Friday, September 30, 2011

October 2011 Sky Events

Moon Phases

Mon., October 3, 11:15 p.m. EDT

First Quarter Moon

The First Quarter Moon rises around 3 p.m., and sets around 11 p.m.

Tue., October 11, 10:06 p.m. EDT

Full Moon

This is the Full Moon after Harvest Moon, so is usually called the Hunter’s Moon. Other names are Travel Moon, Dying Grass Moon, and Blood Moon. In Hindi it is known as Kojagiri or Sharad Purnima, or lakshmi puja. Its Sinhala (Buddhist) name is Vap Poya. The Full Moon rises around sunset and sets around sunrise, the only night in the month when the Moon is in the sky all night long. The rest of the month, the Moon spends at least some time in the daytime sky. This is the smallest Full Moon of 2011.

Wed., October 19, 11:30 p.m. EDT

Last Quarter Moon

The Last or Third Quarter Moon rises around 11 p.m. and sets around 2 p.m. It is most easily seen just after sunrise in the southern sky.

Wed., October 26, 3:56 p.m. EDT

New Moon

The Moon is not visible on the date of New Moon because it is too close to the Sun, but can be seen low in the east as a narrow crescent a morning or two before, just before sunrise. It is visible low in the west an evening or two after New Moon.

Observing Highlights

All Month, evening

Comet Garradd (C/2009 P1)

Comet Garradd continues to be a nice object in binoculars or a small telescope, an 8th magnitude comet slowly crossing Hercules. Unfortunately, Comet Elenin, which was hoped to put on a good show this month, does not seem to have survived its close encounter with the Sun.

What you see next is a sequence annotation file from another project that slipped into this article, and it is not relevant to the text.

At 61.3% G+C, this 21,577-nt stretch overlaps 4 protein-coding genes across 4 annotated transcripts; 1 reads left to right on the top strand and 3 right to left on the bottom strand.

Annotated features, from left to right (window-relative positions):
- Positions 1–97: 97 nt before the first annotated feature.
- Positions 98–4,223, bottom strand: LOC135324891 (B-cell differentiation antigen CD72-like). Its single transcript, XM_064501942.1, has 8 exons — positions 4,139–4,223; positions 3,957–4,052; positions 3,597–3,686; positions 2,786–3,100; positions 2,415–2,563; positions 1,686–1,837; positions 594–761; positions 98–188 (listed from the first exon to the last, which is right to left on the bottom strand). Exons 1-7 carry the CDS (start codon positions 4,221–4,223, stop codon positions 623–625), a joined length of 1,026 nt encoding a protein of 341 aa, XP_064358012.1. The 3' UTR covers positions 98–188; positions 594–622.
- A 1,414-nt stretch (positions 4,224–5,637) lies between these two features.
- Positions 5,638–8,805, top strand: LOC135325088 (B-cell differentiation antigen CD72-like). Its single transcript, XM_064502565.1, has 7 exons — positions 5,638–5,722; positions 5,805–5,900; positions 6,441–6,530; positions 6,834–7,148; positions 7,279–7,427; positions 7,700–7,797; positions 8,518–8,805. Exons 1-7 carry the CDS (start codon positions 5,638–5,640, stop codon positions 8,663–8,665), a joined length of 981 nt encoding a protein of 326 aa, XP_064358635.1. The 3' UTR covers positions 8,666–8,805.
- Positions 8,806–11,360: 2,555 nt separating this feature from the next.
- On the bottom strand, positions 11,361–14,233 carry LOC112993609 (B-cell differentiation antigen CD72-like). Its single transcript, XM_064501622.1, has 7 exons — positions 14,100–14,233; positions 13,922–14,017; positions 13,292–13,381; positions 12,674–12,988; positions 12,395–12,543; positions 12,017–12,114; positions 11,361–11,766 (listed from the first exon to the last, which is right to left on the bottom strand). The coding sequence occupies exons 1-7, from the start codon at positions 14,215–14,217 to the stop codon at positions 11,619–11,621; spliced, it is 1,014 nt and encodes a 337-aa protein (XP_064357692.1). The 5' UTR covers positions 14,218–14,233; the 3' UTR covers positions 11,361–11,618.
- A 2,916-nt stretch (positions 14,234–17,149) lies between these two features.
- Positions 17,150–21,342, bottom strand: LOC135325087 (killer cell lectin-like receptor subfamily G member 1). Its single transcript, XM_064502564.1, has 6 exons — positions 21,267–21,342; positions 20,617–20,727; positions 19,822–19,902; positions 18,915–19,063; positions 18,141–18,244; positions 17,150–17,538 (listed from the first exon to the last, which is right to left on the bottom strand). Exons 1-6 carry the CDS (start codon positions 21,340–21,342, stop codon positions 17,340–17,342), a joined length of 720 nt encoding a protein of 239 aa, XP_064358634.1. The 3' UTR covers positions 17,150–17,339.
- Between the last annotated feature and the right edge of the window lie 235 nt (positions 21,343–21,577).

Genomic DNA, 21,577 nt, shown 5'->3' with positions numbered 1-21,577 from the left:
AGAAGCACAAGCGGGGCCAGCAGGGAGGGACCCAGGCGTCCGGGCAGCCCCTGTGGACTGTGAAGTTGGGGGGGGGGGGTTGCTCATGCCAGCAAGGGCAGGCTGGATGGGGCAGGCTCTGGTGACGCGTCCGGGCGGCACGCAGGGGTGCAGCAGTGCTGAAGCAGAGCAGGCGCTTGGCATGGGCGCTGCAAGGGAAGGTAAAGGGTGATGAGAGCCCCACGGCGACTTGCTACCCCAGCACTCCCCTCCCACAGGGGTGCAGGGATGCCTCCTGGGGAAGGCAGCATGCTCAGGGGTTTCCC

Sat., October 1, morning

Mars in the Beehive

The planet Mars is imbedded amongst the stars of the Beehive Cluster in Cancer.

Mon., October 24–Mon., October 31, morning

Zodiacal Light

The Zodiacal Light, the faint glow of sunlight reflecting off the cloud of interplanetary dust, is visible before morning twilight.

Fri., October 28, sunset

Mercury and Venus close to the Moon

Mercury, Venus, and the slender crescent Moon set just after the Sun.

Fri., October 28, 10 pm. EDT

Jupiter in opposition

Jupiter reaches opposition in the constellation Aries, and is visible all night long.


Mercury is too close to the Sun for most of the month for observers in the northern hemisphere.

Venus is low in the evening sky just after sunset all month.

Mars begins the month right in the middle of the Beehive Cluster in Cancer. By the end of the month it has moved into Leo and has grown to 5.9 arc seconds in diameter and magnitude 1.1.

Jupiter is opposition in Aries in October 28, and is the brightest object in the night sky other than the Moon.

Saturn is in conjunction with the Sun on October 13, and is not visible this month.

Uranus is visible most of the night in Pisces.

Neptune is well placed in Aquarius all month.

Geoff Gaherty
Starry Night software